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CBN forex intervention depletes reserves by $804.9m in one week

Nigeria’s external reserve suffered a depletion of a whopping $804.9 million within the first seven days of the new FX market operation, this much the Daily Times gathered. This massive depletion in a week of the nation’s reserve was as a result of the continued intervention of the Central Bank of Nigeria (CBN) in the new the new Foreign Exchange (FX) market.

The Apex Bank’s intervention was meant to boost liquidity in the market, through incessant sales of US Dollars on the interbank market. As at the time CBN governor, Godwin Emefiele announced the new FX market, the nation’s external reserve stood at $26.447 Billion. But as at June 27, the reserve was found to have declined to $26.367 billion at close of business.

The latest figures provided on the official website of the apex bank showed that foreign reserve as at the end of operations on Friday June 24, stood at $26.415 billion as against the $26.36 billion on June 27 this year. This makes for a whooping difference of $481.35 million in just one day of business operation. A comparison of the current statistics on the apex bank’s website showed that as at June 30, 2016, about $29.02 billion was recorded as against the $26.36 billion on June 27. This illustrates that the country’s reserves under the care of the apex bank has depreciated by $2.633 billion.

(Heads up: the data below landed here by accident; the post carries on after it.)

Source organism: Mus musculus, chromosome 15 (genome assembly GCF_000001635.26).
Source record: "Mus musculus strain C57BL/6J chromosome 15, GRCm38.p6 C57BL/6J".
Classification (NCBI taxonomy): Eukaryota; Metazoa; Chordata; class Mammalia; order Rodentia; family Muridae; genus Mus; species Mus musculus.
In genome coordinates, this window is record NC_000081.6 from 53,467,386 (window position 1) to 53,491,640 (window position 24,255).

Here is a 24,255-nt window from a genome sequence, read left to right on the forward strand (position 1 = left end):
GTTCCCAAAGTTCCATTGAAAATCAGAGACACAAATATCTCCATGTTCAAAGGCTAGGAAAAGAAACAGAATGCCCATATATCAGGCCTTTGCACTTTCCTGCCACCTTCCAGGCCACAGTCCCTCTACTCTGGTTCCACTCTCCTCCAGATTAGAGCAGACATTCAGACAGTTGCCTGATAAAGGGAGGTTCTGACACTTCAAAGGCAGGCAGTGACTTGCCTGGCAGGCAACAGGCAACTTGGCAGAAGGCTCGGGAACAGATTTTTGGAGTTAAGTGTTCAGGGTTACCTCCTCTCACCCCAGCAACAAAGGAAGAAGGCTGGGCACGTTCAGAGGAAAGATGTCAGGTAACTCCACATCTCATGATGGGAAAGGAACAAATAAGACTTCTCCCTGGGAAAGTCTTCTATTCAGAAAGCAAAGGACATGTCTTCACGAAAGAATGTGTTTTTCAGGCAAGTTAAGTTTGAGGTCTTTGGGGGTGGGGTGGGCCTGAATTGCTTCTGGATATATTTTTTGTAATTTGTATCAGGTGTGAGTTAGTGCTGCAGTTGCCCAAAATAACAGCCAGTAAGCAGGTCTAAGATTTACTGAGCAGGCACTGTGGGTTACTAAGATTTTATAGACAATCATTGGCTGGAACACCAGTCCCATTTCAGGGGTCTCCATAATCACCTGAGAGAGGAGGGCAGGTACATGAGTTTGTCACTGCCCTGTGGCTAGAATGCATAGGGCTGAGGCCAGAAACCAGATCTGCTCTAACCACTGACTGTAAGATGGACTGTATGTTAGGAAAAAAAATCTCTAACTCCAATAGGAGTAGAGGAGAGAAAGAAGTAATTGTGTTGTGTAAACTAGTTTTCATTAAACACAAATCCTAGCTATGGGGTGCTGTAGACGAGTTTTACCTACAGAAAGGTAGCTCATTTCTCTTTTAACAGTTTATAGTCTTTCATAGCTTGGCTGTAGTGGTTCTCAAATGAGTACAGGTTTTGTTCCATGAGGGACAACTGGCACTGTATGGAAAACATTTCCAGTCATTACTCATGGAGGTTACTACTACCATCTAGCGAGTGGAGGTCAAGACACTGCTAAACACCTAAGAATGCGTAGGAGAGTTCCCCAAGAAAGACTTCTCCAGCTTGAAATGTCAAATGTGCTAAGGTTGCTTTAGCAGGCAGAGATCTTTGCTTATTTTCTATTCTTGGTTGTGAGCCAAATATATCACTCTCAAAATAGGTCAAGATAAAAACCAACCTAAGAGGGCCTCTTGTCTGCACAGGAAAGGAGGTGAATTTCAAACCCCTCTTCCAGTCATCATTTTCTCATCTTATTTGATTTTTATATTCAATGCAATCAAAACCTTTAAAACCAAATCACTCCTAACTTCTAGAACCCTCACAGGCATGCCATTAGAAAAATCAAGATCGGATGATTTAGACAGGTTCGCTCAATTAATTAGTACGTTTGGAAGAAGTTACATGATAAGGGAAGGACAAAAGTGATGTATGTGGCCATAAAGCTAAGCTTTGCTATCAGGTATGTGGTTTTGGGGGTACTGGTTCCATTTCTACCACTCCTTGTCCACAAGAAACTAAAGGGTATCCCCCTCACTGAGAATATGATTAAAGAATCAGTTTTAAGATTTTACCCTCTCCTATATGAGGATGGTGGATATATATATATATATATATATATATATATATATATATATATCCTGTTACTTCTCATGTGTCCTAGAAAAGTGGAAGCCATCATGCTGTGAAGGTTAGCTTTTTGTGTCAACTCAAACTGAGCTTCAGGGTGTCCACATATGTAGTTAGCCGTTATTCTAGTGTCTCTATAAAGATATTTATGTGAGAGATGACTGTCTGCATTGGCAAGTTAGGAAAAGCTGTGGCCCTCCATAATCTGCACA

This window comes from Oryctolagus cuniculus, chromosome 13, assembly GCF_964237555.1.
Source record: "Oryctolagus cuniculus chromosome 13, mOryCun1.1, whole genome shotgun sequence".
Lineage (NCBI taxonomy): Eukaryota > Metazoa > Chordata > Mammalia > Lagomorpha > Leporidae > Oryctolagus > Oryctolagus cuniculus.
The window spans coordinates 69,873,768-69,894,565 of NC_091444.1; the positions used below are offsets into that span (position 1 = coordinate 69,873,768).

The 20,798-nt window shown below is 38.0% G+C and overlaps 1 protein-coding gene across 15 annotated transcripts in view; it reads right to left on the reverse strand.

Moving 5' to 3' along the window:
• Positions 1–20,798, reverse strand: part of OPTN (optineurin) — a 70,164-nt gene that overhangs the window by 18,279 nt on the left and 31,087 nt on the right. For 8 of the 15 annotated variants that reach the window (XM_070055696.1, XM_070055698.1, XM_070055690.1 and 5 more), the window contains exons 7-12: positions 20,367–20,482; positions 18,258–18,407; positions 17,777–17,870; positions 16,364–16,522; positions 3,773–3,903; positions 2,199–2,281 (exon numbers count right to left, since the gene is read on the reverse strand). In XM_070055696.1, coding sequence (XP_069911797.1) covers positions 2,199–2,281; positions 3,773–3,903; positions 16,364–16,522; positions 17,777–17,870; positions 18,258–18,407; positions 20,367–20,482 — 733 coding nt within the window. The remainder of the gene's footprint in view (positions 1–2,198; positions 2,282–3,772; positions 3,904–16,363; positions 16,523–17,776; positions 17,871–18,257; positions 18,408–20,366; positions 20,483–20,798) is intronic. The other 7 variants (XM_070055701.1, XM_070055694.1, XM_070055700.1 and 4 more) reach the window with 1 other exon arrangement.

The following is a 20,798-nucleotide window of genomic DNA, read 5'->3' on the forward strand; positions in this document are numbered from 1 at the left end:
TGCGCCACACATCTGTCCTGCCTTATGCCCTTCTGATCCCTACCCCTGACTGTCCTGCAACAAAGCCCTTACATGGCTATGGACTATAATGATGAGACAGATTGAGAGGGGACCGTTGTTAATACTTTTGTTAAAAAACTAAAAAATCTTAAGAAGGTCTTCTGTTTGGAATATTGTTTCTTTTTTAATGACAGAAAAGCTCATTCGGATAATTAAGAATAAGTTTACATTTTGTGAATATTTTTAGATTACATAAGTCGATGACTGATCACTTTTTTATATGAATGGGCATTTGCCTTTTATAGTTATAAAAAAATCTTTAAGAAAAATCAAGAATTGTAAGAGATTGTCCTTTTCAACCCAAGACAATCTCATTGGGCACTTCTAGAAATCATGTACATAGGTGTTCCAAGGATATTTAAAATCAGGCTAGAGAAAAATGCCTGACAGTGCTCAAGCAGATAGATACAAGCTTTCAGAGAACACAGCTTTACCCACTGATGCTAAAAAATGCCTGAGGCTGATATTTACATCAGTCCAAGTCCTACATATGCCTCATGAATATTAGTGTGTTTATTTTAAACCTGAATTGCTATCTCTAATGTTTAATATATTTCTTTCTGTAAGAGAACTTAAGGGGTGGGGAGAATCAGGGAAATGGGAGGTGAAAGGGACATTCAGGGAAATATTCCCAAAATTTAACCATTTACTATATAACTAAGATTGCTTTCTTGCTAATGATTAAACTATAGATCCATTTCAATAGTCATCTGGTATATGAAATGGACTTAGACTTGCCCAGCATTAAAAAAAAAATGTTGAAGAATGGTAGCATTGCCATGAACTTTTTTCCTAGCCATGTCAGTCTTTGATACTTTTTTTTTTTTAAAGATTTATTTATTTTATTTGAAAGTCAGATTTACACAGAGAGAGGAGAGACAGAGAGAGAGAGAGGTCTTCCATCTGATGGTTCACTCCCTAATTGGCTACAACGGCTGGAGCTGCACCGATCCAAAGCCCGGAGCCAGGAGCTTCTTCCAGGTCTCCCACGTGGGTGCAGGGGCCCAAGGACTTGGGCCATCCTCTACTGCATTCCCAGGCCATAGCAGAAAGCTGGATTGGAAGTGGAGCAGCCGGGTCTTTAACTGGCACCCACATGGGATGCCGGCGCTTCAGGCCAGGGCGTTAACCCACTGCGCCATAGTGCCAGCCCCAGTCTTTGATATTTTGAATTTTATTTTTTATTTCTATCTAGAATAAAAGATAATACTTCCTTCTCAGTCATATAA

The data also proved that the balance of the nation’s reserve in 2015 of the same period, however brought the total drop of the reserves between June 26, 2015 and June 27, 2016 to a whopping $2.65 billion, with balance of $26.36 billion against the $29.02 billion.

However, the external reserve some months ago, specifically in February 2016, had dropped by 0.8 percent or $232 million from $28.091 million to $27.859 million, while in the first month of the year, January 2016, it fell by three percent or $908 million from $29.069 million to $28.161 million. The statistics further revealed that the external reserves depreciated in 2015 by 14.1 percent, moving from $34.46 billion as at December 31, 2014 to $29.069 billion as at December 31, last year. This shows that the decline was due to the fact that the level of inflow into the reserves was lower than the level of outflow during the period

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